With the use of additive manufacturing and supporting technologies in space, on-orbit construction and “erectables” technologies can enable deployment of systems that need not conform to weight and volumetric constraints posed by launch fairings and shrouds.4 Structures envisioned include ultra-thin mirrors, gossamer structures like ribbons, large antennas and arrays, reflectors, and trusses, among others. Such structures can be envisioned to better enable exploration (e.g., provide better sources of power for long-duration exploration activities).
The vision for building such structures involves launching raw materials in a compact, durable state together with software for fabricating, assembling, and integrating components to an already on-orbit additive manufacturing machine that will manufacture the new operational space system. NASA is currently funding Tethers Unlimited, which proposes to take compact materials that are easy to launch, such as spools of thread, to form large truss-based structures such as kilometer-long solar arrays and antennas in space. The company claims that by constructing these structures on-orbit, they can be made with much lower tensile strength requirements; nor do the structures need to survive the harsh vibrations of launch and deployment. The firm has identified several applications, including a star shade to block light from stars so that a space-based telescope can image exoplanets around those stars. This would involve the deployment of a large “SpiderFab,” a spider-like robot that can “extrude” long beams and join together large structures (Figure 2.4).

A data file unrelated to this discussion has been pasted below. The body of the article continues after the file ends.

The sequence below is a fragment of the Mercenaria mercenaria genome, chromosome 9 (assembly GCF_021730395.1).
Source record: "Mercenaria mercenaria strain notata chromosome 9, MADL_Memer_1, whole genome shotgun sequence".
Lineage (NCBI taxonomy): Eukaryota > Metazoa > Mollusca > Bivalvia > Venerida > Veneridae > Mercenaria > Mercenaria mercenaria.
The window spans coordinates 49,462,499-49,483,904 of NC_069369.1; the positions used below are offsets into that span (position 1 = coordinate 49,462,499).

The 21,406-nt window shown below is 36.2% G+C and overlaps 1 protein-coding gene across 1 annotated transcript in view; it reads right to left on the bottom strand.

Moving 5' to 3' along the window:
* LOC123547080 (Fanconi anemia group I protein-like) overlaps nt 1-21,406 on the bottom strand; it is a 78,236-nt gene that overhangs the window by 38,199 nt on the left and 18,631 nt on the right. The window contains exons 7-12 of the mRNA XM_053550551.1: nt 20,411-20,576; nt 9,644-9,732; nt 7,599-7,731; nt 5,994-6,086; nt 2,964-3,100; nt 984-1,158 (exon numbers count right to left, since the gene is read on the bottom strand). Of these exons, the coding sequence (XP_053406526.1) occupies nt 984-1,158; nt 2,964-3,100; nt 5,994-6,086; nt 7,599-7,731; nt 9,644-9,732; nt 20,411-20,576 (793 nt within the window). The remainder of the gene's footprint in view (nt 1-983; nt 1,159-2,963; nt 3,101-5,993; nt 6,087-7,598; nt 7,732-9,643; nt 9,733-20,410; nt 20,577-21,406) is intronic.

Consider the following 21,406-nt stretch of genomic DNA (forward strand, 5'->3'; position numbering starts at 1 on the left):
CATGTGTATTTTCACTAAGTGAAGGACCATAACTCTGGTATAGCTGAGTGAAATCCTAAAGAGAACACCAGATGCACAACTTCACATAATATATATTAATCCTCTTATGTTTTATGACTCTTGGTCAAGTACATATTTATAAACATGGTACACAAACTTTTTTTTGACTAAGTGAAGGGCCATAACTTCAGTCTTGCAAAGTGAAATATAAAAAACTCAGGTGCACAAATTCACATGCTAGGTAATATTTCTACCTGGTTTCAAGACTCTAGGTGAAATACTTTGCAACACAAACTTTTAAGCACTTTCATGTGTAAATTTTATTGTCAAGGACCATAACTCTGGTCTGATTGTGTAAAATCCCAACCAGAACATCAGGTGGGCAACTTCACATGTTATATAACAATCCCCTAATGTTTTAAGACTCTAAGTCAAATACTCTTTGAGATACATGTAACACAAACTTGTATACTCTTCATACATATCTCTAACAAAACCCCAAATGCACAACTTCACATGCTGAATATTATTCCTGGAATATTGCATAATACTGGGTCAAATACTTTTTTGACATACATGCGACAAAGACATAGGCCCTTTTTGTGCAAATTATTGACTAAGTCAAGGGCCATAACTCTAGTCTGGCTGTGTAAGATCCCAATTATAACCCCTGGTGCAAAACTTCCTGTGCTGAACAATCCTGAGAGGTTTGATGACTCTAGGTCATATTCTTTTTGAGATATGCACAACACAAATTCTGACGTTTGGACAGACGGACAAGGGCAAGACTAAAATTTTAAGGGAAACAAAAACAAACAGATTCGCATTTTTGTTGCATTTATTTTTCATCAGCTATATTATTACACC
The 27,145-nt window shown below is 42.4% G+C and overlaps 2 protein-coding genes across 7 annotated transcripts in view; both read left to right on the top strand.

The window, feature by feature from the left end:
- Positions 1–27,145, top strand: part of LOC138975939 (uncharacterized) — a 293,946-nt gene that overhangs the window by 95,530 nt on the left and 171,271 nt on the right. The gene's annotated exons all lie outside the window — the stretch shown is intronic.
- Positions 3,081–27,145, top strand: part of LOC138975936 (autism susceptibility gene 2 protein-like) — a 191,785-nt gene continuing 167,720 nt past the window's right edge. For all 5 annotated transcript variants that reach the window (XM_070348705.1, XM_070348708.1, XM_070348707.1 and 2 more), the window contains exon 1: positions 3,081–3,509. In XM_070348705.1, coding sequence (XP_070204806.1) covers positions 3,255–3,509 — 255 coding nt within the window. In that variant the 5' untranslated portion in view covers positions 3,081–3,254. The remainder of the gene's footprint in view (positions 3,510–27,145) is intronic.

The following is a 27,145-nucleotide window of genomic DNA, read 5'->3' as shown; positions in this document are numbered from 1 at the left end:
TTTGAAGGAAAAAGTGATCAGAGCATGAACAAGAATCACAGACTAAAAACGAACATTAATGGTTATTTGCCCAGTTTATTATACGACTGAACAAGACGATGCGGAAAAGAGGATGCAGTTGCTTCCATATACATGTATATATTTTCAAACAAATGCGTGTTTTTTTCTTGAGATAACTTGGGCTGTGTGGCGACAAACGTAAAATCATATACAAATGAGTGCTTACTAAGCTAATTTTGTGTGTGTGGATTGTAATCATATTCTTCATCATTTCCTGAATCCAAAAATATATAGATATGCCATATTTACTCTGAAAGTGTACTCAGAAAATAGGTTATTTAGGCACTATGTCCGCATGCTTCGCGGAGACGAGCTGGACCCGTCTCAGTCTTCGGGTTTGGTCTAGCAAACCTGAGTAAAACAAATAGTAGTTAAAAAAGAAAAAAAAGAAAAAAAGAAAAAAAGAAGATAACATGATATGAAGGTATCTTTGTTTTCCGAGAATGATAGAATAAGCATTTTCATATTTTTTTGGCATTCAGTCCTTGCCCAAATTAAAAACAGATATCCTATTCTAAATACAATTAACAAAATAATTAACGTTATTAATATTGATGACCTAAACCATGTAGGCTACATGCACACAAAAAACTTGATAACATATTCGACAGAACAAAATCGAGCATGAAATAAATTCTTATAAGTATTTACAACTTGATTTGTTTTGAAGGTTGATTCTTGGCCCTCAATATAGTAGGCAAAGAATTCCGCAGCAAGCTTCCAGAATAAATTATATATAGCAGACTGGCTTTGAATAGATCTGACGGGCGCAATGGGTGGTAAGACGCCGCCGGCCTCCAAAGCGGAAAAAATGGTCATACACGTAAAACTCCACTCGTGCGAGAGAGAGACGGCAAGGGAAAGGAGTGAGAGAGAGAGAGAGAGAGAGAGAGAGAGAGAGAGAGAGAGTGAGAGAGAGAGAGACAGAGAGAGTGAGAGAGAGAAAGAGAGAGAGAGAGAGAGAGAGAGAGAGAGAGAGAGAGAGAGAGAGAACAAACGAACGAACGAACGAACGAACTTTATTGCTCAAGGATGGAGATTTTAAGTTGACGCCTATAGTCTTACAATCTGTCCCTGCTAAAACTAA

Additive manufacturing in space could potentially enable production of not just components, but also entire subsystems and systems. An example the committee was briefed on included production, assembly, and launch of sensor-loaded CubeSats from the ISS or other platforms in orbit.
3 Adapted from Robert Hoyt’s NASA NIAC Phase 1 report, available at http://www.nasa.gov/directorates/spacetech/niac/2012_phase_I_fellows_hoyt_spiderfab.html#.UvZAofldWtY.
4 Such structures have been built today without additive manufacturing. For example, the ISS was built on-orbit by assembling multiple components launched separately. Unfortunately, the cost of multiple launches and the labor required for such assembly is high enough that the ISS is not an ideal model for deployment of large space-based structures. ISS assembly required, for example, 89 Russian and 37 shuttle launches, 168 spacewalks spanning 1,061 hours, transport of 924,739 lbs of material, and 2.3 million lines of computer code.
FIGURE 2.4 SpiderFab, a combination of a machine that creates structural elements and a multi-dextrous robot that can manipulate those elements. SOURCE: Courtesy of Tethers Unlimited.